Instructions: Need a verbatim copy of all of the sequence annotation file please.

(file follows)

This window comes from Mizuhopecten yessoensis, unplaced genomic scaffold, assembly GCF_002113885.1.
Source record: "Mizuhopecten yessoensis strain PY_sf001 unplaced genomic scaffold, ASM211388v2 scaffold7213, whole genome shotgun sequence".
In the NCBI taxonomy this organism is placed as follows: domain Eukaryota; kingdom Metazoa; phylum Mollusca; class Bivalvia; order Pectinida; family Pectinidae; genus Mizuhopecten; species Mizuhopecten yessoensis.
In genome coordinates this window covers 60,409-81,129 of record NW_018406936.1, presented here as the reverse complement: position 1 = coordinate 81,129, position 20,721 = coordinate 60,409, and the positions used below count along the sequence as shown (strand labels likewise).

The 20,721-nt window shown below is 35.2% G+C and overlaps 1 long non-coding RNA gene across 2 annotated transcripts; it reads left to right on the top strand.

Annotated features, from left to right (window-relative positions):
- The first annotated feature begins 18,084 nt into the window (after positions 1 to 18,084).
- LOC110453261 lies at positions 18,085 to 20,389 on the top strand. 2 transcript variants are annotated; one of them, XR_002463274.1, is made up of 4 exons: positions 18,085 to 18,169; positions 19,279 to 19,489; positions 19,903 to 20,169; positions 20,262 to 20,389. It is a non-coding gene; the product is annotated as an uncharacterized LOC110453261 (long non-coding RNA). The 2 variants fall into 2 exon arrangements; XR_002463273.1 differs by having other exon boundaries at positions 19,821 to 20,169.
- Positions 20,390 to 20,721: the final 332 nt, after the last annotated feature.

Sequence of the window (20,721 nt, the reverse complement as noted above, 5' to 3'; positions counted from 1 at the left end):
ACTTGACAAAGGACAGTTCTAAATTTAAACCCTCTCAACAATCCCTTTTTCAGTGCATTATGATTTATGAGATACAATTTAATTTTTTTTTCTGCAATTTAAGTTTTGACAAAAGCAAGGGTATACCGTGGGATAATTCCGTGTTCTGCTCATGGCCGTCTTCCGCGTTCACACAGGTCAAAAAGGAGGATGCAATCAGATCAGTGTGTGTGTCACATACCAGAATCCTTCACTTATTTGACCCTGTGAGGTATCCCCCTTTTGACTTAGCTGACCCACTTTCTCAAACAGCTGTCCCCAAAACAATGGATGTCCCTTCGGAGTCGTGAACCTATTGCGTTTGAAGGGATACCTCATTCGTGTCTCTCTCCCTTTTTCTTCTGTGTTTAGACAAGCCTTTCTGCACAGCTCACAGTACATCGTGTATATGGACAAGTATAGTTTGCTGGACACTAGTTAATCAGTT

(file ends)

This window comes from Mizuhopecten yessoensis, unplaced genomic scaffold, assembly GCF_002113885.1.
Source record: "Mizuhopecten yessoensis strain PY_sf001 unplaced genomic scaffold, ASM211388v2 scaffold7213, whole genome shotgun sequence".
In the NCBI taxonomy this organism is placed as follows: domain Eukaryota; kingdom Metazoa; phylum Mollusca; class Bivalvia; order Pectinida; family Pectinidae; genus Mizuhopecten; species Mizuhopecten yessoensis.
In genome coordinates this window covers 60,409-81,129 of record NW_018406936.1, presented here as the reverse complement: position 1 = coordinate 81,129, position 20,721 = coordinate 60,409, and the positions used below count along the sequence as shown (strand labels likewise).

The 20,721-nt window shown below is 35.2% G+C and overlaps 1 long non-coding RNA gene across 2 annotated transcripts; it reads left to right on the top strand.

Annotated features, from left to right (window-relative positions):
- The first annotated feature begins 18,084 nt into the window (after positions 1 to 18,084).
- LOC110453261 lies at positions 18,085 to 20,389 on the top strand. 2 transcript variants are annotated; one of them, XR_002463274.1, is made up of 4 exons: positions 18,085 to 18,169; positions 19,279 to 19,489; positions 19,903 to 20,169; positions 20,262 to 20,389. It is a non-coding gene; the product is annotated as an uncharacterized LOC110453261 (long non-coding RNA). The 2 variants fall into 2 exon arrangements; XR_002463273.1 differs by having other exon boundaries at positions 19,821 to 20,169.
- Positions 20,390 to 20,721: the final 332 nt, after the last annotated feature.

Sequence of the window (20,721 nt, the reverse complement as noted above, 5' to 3'; positions counted from 1 at the left end):
ACTTGACAAAGGACAGTTCTAAATTTAAACCCTCTCAACAATCCCTTTTTCAGTGCATTATGATTTATGAGATACAATTTAATTTTTTTTTCTGCAATTTAAGTTTTGACAAAAGCAAGGGTATACCGTGGGATAATTCCGTGTTCTGCTCATGGCCGTCTTCCGCGTTCACACAGGTCAAAAAGGAGGATGCAATCAGATCAGTGTGTGTGTCACATACCAGAATCCTTCACTTATTTGACCCTGTGAGGTATCCCCCTTTTGACTTAGCTGACCCACTTTCTCAAACAGCTGTCCCCAAAACAATGGATGTCCCTTCGGAGTCGTGAACCTATTGCGTTTGAAGGGATACCTCATTCGTGTCTCTCTCCCTTTTTCTTCTGTGTTTAGACAAGCCTTTCTGCACAGCTCACAGTACATCGTGTATATGGACAAGTATAGTTTGCTGGACACTAGTTAATCAGTT